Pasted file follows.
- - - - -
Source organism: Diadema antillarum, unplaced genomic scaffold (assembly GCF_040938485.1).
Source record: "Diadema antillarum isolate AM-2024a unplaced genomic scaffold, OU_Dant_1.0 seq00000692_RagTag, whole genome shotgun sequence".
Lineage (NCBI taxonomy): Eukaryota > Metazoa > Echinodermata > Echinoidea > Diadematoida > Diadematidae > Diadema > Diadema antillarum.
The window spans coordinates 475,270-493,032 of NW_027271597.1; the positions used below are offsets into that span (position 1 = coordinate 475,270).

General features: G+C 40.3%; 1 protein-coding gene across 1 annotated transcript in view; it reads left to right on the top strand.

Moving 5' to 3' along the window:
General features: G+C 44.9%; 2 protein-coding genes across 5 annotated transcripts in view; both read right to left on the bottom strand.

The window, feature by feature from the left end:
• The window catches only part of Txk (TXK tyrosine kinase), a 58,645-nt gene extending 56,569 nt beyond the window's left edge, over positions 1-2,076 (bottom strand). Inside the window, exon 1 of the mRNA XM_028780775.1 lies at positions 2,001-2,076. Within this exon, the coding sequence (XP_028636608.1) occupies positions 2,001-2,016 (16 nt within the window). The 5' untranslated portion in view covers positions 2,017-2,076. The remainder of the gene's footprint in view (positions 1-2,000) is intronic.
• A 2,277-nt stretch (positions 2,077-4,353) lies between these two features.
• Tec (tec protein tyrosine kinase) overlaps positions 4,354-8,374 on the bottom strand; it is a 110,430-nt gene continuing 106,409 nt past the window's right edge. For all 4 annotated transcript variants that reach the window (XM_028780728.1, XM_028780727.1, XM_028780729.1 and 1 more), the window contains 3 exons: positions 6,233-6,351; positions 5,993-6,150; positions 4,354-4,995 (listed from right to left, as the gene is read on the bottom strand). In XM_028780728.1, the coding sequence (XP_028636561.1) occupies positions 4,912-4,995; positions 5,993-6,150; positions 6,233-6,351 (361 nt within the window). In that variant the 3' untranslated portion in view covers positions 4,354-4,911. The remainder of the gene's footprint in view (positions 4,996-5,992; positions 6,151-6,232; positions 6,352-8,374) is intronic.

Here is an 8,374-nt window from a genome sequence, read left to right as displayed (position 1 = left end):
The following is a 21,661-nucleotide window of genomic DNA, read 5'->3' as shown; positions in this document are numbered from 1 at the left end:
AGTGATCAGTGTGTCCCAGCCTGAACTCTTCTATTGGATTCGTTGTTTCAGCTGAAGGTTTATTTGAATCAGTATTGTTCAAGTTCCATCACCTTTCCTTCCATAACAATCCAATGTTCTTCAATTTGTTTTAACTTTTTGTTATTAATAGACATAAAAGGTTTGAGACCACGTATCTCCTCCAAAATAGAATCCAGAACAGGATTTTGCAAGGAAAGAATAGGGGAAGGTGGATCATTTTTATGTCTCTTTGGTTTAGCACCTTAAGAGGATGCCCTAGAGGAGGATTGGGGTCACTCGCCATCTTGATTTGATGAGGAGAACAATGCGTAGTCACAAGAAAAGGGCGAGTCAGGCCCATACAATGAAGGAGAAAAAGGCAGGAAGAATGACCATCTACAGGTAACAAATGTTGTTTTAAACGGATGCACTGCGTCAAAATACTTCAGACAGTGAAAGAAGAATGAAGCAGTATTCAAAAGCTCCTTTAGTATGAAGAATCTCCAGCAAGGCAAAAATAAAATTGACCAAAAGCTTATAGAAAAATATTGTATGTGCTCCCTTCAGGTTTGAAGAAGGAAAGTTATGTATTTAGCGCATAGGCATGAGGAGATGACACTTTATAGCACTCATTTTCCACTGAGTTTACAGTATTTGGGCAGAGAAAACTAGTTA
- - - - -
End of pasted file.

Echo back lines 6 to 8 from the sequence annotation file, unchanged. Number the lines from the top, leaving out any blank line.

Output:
Moving 5' to 3' along the window:
General features: G+C 44.9%; 2 protein-coding genes across 5 annotated transcripts in view; both read right to left on the bottom strand.

The window, feature by feature from the left end: